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About thatsnozaku

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  • Birthday 09/06/1988

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  1. No worries at all, my initial statement was broader than I intended it to be and it gave me a chance to rephrase it in a way that better suited the conversation at hand (although I'm very happy to reach a clearer and more positive understanding, all the same). I'm guessing the mixed format probably involved schedule/budget/license constraints behind the scenes, but I think just about everyone would've preferred four truly specialized tomes and then one centered around options for more advanced Chaos Undivided characters, especially with situations like the Veteran of the Long War arguably being able to do the Chosen's job better than the Chosen does. I'd actually forgotten about Isha almost entirely due to just how long it has been since I'd seen anything related to that storyline and I'm disappointed the writers for Black Crusade were unable to make use of it and similar material to provide more specific goals, mindsets and backgrounds for characters and NPCs aligned to the Lord of Decay. It would've done a lot to outline original ideas about how to do something creative and appropriately terrible in a campaign involving Nurglites beyond just giving some hive city's inhabitants an itch that talks (in a jovial and comforting way, of course ), and therefore more for us to discuss here. Either way, happy holidays to my fellow heretics!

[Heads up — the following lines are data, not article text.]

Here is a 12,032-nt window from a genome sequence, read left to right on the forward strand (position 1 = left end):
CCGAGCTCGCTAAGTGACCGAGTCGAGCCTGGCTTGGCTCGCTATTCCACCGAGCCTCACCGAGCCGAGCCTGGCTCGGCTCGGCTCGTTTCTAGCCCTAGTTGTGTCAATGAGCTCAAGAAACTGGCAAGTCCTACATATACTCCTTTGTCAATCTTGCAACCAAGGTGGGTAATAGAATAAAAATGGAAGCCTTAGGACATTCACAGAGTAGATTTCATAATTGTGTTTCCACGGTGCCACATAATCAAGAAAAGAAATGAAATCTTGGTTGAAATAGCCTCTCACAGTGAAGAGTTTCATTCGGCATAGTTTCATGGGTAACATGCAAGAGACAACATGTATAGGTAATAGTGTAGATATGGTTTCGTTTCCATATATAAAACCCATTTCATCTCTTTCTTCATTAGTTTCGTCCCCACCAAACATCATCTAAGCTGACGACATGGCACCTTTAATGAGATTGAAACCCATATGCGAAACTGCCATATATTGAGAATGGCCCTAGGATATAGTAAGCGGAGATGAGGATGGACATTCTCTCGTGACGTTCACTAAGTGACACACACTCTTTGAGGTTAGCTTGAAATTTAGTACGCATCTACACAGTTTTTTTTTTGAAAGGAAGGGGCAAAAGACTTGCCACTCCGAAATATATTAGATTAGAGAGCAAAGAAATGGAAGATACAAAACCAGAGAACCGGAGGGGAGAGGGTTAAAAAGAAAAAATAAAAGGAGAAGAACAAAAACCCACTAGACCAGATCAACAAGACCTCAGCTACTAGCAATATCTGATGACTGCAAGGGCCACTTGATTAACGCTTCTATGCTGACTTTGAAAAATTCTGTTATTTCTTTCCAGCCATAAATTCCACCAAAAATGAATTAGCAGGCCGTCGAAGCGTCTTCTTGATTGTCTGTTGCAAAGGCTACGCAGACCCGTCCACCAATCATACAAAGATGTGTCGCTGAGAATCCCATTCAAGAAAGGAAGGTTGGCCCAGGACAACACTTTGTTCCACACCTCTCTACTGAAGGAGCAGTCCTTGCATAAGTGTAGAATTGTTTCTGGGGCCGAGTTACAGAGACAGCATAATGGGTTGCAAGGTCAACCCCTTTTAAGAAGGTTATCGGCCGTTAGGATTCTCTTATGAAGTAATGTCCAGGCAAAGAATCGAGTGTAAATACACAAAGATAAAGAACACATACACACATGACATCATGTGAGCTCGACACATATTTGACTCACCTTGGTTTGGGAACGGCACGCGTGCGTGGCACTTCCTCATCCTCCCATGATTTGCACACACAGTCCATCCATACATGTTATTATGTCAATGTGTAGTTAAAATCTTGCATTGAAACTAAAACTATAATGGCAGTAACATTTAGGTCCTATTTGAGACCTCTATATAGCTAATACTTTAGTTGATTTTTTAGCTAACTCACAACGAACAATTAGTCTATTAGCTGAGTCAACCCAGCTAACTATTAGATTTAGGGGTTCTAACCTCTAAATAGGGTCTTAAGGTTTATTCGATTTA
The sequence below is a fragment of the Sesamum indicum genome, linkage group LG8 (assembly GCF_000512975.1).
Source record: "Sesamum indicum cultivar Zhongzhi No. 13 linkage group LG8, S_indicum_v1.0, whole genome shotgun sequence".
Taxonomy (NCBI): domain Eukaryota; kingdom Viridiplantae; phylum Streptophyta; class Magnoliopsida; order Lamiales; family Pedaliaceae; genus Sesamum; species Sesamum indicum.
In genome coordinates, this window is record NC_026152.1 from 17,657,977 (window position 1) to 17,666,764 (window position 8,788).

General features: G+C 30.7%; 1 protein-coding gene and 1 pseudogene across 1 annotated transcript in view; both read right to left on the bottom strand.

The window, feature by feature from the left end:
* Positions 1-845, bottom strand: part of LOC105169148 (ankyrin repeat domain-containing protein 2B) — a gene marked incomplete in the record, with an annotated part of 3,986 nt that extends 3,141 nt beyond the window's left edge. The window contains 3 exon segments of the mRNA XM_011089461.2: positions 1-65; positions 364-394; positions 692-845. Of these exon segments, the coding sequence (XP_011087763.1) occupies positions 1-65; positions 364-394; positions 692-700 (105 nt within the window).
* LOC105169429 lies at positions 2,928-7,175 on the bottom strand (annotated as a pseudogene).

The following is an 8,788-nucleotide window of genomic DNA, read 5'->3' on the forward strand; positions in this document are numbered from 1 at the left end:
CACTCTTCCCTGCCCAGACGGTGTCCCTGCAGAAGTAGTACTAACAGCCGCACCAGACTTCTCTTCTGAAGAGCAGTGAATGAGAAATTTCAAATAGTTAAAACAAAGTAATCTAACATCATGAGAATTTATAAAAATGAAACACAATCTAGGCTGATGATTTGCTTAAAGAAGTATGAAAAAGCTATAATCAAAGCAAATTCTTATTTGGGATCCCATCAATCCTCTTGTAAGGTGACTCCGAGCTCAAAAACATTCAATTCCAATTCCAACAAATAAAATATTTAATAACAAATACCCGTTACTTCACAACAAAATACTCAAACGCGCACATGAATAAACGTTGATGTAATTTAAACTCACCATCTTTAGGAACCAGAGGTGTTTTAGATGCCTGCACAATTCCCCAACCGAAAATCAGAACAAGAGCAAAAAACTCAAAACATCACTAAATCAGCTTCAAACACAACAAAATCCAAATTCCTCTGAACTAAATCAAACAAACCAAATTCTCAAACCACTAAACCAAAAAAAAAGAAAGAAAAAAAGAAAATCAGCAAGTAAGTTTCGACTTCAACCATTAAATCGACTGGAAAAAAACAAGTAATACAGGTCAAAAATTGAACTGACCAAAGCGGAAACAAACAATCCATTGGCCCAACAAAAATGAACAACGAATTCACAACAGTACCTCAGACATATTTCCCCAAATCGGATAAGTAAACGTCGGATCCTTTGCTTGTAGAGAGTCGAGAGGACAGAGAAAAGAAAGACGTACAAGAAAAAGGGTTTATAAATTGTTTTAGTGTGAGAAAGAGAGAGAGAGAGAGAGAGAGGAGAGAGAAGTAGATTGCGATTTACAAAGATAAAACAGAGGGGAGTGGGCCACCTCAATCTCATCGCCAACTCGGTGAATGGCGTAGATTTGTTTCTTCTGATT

2. I must disagree and that if you say Slaanesh is under represented this is because you are not opening your mind to all of the ideas that they cover and you are only focusing on one core element of the domain of the Prince of Pleasure. Not all worshippers of Slaanesh appear as leather clad figures with whips etc and as reference if you look through details of the Palace of Pleasure (4th Ed Chaos Daemon Codex) which outlines some of the realms and ideals that they cover there are multiple levels each encompassing a potential sphere of his influence and only one of them is the carnal sexual fetishes. Slaanesh's interests cover other elements such as a desire for power or wealth, obsessive hoarding and accumulation within greed. You could represent this with a character obsessed with acquiring any manner of trinket, item or commodity. The worship of the prince of pleasure also features gluttony and overindulgance and it is not unrealistic for your heretics to encounter the bloated mass of a figure who insists on eating more than he can hold in a 40k equivalent of Mr Creosote*. Slaanesh covers a desire for power similar to Khorne but his is usually via blood while Slaanesh is by domination. To that end any heretic can represent Slaanesh and this is just people not opening their mind to other ideas. It's like the assumption that Nurgle only covers death and decay and representing it accordingly when in fact in some of the fluff he actually believes in corruption and decay but also of rebirth and resurrection. *Monty Python reference, look it up. I was referring to what aspect of Slaanesh the Black Library, codices and other sources of lore alike tends to focus on and where/what they specifically don't - as it relates to this particular conversation - rather than implying such a narrow aspect of the character was the only/most important one to cover, and either way I'd definitely agree that Nurgle in particular got covered much more poorly in Black Crusade alone given how the Tome of Decay became more about what could have been the Chaos Undivided book rather than as specialized as, say, the Tome of Fate was for Tzeentch. Let's keep those minds as open as suggested to the context in which things are stated (and not assume Monty Python references are lost on anyone playing a tabletop game), although I'll be a little more precise with my wording in the future if I can. Otherwise, yes, it's important to outline what level of inter-party conflict is possible and/or desired without mangling the intended storyline (if there is one at all). A violent TPK out of nowhere is entirely fitting for the lovely folks in Black Crusade and certainly makes for a campaign atmosphere not as easily found in Only War or Deathwatch, but as mentioned earlier there's usually a point where "and then everyone killed each other, gg" becomes detrimental to the group rather than one of its favorably chaotic aspects. It as much as any adult themes warrants a decent amount of discussion amongst the players in order to build a game that really enables them to enjoy their characters as much as whatever story the GM is trying to tell.